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"We don't have enough people rolling up their sleeves" | Memphis Police Chief recruits mentors, eases concerns in midst of violent summer

Chief CJ Davis - back from a White House meeting Monday - answered questions and received feedback at the Southern Christian Leadership Conference Tuesday.

MEMPHIS, Tennessee — "We can't arrest crime away," Memphis Police Chief CJ Davis said Tuesday afternoon to dozens of Memphis Clergy in the Southern Christian Leadership Conference.

For her, the meeting was served as part Q & A session, part recruitment pitch.

"We don't have enough people rolling up their sleeves to keep young people out of the hands of law enforcement," Chief Davis said.

Chief Davis' message of adding more mentors to assist MPD carries new urgency, with Memphis at risk of surpassing 2020's record homicide total. That includes the recent deadly drive by shooting of Kelby Shorty while he watched fireworks in north Memphis.

"A 7-year-old on 4th of July weekend lost his life to that same type of scenario. Something has to be done. We should be angry about that," Chief Davis said.

The city's top top told local pastors she'll meet Wednesday with the Tennessee Highway Patrol on another area of concern - interstate shootings - with 70 such reports of someone being shot or shot at as of last week.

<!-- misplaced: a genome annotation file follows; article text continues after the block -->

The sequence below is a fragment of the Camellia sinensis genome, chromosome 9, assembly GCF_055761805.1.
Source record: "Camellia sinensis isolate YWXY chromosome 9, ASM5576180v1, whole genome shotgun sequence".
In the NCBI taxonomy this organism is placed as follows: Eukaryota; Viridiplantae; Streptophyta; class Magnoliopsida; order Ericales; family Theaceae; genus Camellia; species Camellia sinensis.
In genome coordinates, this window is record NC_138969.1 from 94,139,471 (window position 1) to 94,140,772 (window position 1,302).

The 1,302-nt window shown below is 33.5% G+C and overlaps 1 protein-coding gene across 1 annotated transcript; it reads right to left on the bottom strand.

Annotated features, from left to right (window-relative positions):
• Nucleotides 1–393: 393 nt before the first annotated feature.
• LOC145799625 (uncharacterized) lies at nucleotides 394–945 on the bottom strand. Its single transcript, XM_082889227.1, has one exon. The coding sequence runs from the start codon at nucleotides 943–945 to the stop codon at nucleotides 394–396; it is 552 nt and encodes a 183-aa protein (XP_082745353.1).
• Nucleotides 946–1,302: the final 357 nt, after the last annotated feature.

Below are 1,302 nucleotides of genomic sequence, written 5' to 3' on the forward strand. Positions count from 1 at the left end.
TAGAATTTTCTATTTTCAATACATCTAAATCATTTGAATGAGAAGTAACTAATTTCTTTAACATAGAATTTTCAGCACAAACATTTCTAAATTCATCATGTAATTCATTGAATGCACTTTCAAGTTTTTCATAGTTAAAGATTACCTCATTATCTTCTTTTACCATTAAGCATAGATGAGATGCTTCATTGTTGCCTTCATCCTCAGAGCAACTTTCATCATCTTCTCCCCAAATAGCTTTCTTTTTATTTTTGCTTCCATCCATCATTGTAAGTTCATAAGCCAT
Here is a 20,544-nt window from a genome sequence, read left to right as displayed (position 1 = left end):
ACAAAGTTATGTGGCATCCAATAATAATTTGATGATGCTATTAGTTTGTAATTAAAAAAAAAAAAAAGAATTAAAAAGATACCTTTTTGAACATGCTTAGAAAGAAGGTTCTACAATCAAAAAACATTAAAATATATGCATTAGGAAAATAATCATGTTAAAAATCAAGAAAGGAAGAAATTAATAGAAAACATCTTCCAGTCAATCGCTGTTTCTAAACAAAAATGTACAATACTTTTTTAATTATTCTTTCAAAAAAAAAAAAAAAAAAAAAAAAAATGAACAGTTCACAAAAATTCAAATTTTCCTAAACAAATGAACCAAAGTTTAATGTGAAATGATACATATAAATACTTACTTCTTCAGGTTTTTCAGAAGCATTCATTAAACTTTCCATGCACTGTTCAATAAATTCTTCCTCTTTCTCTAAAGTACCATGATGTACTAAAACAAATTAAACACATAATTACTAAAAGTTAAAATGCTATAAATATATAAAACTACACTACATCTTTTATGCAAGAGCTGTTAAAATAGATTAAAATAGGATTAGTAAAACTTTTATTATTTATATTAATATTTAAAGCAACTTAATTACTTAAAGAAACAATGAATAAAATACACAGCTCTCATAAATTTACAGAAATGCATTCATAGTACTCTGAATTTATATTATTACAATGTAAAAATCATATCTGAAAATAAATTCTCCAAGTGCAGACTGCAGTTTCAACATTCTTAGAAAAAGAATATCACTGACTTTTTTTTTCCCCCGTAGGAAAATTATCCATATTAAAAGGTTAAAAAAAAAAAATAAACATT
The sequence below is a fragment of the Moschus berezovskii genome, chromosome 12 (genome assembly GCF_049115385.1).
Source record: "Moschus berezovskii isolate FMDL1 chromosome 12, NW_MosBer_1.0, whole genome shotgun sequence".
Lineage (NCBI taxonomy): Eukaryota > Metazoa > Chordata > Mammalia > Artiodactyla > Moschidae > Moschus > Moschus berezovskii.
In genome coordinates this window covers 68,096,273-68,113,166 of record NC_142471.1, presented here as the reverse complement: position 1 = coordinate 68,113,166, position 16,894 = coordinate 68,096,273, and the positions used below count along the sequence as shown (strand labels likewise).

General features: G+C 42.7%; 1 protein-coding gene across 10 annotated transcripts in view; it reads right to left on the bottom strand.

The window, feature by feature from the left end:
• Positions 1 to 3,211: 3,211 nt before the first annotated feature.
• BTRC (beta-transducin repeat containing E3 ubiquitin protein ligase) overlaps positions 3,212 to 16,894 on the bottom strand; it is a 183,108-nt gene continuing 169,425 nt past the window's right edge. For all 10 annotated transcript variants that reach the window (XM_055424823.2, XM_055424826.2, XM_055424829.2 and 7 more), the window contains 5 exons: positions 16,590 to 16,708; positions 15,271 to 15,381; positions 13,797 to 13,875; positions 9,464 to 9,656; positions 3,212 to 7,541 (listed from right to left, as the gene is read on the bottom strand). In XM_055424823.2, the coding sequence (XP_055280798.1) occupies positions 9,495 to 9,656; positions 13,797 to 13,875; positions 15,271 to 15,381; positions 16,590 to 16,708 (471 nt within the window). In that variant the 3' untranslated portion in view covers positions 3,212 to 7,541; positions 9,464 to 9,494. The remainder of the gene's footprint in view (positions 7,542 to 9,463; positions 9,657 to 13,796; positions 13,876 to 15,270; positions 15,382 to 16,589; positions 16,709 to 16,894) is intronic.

"We could always use more troopers," Chief Davis said. "I'm waiting to see exactly what their situation is and be considerate, you know, for what their manpower needs are."

Chief Davis spent Monday at the White House meeting with President Biden and others in law enforcement.

As early as next week, Memphis leaders could outline specifically how $63 million in available federal dollars could be spread out to pay for things such as officer overtime, more mentors, and new technology.

"It provided hope that jurisdictions aren't fighting these issues alone and that federal resources are coming our way," Chief Davis said.

In the days ahead, Chief Davis plans to meet with Juvenile Court officials on ways to improve counseling services, with the hope of preventing later offenses when those same juveniles are adults.

    

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